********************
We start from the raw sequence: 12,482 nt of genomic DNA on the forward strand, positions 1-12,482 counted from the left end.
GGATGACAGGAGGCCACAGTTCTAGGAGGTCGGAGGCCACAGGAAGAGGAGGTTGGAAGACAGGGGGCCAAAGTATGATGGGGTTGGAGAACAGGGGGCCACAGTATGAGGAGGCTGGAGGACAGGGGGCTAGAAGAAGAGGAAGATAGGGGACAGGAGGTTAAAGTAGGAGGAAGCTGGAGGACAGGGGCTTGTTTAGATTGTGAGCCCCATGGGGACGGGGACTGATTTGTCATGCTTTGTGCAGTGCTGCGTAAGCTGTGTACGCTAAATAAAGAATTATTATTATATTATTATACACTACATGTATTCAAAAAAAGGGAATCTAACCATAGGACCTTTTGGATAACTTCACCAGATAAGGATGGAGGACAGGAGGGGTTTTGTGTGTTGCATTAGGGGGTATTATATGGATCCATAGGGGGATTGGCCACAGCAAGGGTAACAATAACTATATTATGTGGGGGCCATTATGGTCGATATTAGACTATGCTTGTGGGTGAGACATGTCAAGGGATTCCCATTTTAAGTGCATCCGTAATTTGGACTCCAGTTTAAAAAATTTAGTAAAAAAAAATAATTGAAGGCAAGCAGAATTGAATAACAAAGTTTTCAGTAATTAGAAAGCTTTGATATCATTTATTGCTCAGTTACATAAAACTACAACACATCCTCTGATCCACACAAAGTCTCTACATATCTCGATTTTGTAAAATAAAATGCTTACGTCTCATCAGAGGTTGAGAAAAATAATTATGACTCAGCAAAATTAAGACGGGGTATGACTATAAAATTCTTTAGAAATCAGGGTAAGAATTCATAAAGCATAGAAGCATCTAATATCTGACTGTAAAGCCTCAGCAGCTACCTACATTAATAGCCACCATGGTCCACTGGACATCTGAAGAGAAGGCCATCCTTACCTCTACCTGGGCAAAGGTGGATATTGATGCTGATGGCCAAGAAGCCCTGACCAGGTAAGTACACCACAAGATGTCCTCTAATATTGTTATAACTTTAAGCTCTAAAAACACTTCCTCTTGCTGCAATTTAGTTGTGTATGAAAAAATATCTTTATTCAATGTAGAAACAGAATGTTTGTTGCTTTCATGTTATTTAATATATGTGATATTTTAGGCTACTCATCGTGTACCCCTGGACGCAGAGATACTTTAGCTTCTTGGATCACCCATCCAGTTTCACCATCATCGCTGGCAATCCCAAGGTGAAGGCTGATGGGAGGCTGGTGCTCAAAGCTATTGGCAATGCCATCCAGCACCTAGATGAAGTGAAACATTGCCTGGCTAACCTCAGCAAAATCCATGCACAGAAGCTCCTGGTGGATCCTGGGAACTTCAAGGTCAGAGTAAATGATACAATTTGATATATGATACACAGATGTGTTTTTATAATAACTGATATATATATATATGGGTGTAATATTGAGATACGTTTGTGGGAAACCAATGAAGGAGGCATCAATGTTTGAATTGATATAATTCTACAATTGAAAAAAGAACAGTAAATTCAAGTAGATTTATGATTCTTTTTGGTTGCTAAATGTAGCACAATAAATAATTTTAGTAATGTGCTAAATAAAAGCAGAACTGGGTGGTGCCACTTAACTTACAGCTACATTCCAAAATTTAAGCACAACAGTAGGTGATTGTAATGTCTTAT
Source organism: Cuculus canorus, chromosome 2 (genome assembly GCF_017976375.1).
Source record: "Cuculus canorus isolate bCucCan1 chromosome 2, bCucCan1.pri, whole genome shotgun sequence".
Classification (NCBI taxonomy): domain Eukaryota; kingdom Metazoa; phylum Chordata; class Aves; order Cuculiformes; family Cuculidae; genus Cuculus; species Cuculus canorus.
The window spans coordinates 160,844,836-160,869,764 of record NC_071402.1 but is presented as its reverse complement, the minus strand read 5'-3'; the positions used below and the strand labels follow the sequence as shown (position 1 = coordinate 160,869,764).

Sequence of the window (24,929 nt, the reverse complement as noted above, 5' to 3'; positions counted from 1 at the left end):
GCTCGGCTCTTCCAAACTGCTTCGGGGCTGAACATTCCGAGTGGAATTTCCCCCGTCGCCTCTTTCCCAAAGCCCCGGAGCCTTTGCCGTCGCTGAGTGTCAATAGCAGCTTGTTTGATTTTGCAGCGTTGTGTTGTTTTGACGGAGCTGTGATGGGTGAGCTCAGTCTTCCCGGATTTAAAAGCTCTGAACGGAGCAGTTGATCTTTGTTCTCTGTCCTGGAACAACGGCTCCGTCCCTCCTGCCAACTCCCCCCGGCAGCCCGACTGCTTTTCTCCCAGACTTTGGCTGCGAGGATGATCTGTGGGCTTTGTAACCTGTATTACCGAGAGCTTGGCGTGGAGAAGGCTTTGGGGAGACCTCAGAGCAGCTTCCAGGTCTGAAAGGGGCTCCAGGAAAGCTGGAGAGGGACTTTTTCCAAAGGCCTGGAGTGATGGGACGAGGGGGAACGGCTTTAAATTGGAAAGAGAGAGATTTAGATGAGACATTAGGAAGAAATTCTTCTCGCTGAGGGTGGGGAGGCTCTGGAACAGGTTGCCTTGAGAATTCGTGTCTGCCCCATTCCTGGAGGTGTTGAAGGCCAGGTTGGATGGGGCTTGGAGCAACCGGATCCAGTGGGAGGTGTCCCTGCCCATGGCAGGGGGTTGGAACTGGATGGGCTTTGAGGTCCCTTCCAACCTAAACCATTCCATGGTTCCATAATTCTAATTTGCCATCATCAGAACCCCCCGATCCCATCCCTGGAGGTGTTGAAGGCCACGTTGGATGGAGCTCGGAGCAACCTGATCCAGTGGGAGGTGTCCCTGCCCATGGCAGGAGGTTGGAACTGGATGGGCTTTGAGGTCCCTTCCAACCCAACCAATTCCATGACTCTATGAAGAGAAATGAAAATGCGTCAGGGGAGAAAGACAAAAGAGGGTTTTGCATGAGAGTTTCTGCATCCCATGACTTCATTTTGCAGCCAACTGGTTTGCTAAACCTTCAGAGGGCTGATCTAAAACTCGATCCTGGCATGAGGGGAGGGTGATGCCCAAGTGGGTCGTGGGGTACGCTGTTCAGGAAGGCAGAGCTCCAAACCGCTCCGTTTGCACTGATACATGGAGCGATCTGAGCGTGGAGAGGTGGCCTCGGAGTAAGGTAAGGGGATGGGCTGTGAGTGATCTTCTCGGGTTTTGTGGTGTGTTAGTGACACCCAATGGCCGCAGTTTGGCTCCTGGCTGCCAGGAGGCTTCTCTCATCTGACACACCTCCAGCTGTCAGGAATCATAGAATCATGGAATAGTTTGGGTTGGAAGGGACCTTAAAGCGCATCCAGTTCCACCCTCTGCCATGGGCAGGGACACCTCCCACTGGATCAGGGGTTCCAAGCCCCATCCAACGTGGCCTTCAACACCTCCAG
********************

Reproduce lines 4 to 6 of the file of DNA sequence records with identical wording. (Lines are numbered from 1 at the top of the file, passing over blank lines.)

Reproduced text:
Source record: "Cuculus canorus isolate bCucCan1 chromosome 2, bCucCan1.pri, whole genome shotgun sequence".
Classification (NCBI taxonomy): domain Eukaryota; kingdom Metazoa; phylum Chordata; class Aves; order Cuculiformes; family Cuculidae; genus Cuculus; species Cuculus canorus.
The window spans coordinates 160,844,836-160,869,764 of record NC_071402.1 but is presented as its reverse complement, the minus strand read 5'-3'; the positions used below and the strand labels follow the sequence as shown (position 1 = coordinate 160,869,764).